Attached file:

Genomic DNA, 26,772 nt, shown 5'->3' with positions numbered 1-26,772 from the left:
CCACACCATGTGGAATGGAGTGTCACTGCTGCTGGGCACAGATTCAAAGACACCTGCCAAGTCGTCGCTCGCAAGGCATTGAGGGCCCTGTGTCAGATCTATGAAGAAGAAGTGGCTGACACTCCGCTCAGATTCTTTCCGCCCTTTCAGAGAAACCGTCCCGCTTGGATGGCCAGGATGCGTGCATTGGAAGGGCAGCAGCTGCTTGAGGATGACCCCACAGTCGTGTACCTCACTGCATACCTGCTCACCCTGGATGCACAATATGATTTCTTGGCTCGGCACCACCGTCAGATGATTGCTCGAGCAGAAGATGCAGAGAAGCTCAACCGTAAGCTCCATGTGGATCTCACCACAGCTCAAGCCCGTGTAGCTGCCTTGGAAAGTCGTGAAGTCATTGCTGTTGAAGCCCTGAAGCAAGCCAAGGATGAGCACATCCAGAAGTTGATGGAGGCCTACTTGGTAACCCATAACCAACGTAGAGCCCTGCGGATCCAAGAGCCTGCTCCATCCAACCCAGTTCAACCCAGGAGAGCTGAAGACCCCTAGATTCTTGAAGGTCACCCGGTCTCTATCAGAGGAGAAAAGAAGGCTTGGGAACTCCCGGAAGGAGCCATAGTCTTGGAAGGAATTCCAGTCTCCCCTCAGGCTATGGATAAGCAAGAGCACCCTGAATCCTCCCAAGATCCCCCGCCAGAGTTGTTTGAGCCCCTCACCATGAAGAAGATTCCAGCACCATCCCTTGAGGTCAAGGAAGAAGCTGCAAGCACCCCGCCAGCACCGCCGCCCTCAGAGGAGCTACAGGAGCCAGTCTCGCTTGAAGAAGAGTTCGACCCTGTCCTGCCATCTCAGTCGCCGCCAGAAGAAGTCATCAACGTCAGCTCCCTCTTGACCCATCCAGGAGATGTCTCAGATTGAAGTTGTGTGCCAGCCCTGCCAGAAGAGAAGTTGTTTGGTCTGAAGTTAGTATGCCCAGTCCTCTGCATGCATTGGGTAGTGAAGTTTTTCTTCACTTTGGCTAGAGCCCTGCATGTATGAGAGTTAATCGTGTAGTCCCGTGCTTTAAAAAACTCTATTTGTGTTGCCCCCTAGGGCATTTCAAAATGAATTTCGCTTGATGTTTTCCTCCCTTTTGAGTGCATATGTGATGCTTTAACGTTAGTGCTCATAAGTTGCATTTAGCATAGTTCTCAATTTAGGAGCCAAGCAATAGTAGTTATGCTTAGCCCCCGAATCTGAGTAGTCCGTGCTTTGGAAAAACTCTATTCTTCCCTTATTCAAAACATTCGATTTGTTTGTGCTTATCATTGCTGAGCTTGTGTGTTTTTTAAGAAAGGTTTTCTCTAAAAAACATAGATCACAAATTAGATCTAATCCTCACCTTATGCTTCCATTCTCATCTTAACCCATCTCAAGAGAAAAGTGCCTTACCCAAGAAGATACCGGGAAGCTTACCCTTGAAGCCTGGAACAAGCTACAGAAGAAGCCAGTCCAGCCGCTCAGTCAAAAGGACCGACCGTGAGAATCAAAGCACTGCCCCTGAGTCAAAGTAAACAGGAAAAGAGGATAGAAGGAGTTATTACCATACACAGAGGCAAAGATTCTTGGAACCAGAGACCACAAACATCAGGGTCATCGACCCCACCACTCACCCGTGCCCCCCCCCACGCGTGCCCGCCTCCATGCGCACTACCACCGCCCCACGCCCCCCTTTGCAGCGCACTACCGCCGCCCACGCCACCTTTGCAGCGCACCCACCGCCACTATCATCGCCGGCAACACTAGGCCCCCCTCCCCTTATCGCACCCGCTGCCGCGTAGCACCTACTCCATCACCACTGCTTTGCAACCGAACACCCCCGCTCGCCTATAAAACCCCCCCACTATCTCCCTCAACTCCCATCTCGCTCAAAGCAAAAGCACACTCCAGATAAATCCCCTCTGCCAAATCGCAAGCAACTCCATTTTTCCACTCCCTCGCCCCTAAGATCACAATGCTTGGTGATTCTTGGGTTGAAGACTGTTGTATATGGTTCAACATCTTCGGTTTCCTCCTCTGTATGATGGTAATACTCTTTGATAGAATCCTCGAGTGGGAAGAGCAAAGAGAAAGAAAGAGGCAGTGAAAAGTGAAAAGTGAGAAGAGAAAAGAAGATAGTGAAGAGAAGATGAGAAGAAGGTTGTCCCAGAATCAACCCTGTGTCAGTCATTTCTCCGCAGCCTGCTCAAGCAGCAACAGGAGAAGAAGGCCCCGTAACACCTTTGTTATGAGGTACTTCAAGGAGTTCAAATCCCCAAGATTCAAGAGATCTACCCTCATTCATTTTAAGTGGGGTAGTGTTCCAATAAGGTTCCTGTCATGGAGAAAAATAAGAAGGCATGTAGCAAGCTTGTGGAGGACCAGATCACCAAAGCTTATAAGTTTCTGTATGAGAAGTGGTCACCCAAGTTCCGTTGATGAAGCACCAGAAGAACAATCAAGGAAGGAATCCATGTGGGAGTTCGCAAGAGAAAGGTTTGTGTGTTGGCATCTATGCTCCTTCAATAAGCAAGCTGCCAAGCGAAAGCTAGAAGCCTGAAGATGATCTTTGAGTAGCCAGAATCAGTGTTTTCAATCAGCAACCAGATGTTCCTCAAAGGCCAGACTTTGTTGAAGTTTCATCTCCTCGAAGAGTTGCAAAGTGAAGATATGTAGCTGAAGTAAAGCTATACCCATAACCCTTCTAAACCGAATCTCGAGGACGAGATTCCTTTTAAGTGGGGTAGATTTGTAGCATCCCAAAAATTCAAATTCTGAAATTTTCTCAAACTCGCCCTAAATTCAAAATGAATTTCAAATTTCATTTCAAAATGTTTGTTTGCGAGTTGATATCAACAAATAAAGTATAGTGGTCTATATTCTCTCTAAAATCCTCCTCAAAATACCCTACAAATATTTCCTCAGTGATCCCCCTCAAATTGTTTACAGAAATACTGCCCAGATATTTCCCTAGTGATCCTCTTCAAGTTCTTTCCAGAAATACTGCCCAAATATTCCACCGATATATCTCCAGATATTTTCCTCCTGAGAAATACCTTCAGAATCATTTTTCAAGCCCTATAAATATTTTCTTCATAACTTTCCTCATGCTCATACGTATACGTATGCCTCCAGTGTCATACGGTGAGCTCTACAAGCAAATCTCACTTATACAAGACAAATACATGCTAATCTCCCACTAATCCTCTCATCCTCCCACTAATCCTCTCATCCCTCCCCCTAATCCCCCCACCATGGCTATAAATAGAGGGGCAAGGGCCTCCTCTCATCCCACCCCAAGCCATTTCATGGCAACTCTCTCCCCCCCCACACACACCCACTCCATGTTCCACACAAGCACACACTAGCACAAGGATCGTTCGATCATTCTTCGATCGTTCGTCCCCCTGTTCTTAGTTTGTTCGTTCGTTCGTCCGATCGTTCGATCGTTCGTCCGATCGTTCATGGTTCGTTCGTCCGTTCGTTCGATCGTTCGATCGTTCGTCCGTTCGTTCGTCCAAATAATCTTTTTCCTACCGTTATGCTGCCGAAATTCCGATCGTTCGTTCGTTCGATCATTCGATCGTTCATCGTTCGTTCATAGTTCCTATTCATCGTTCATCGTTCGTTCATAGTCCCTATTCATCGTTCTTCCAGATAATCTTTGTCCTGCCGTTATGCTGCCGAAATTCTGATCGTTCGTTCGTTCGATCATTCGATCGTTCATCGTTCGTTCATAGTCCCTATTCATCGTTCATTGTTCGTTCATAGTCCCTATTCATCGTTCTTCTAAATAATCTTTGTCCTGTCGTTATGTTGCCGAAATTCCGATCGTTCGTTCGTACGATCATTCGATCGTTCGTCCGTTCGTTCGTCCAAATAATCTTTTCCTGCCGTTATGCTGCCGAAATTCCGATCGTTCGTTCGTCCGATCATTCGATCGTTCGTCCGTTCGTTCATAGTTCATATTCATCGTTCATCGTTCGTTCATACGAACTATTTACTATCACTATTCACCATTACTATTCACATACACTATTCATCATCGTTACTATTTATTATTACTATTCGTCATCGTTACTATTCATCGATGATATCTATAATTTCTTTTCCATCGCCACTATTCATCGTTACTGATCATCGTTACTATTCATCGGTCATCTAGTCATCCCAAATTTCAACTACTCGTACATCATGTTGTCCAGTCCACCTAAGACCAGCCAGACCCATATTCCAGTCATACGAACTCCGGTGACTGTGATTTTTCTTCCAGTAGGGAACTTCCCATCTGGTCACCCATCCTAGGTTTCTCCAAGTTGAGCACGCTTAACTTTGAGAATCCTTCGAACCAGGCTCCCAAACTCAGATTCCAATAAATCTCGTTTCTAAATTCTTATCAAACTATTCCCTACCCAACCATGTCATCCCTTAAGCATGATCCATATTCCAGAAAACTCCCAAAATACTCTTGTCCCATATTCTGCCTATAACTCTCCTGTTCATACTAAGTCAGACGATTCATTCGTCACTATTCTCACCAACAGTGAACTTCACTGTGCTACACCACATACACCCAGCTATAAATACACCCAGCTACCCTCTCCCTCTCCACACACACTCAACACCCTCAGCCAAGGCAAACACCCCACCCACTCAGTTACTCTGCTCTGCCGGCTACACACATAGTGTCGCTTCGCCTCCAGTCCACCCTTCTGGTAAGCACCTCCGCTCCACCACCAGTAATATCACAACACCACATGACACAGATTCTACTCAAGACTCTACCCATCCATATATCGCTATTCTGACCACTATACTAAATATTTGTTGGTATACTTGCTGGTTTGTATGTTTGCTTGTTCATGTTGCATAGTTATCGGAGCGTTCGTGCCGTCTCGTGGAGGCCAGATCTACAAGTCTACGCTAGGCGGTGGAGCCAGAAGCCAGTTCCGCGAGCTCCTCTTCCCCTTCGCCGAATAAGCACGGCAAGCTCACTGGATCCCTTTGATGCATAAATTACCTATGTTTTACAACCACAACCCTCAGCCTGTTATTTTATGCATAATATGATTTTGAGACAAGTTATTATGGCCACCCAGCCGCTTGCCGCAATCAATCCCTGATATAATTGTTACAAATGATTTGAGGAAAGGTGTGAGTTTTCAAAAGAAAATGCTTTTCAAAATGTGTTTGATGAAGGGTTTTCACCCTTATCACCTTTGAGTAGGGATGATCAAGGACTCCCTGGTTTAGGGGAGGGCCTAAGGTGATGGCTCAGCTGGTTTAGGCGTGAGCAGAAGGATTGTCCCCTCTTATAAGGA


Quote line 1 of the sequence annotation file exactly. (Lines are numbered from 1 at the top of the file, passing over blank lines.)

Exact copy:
Genomic DNA, 26,772 nt, shown 5'->3' with positions numbered 1-26,772 from the left: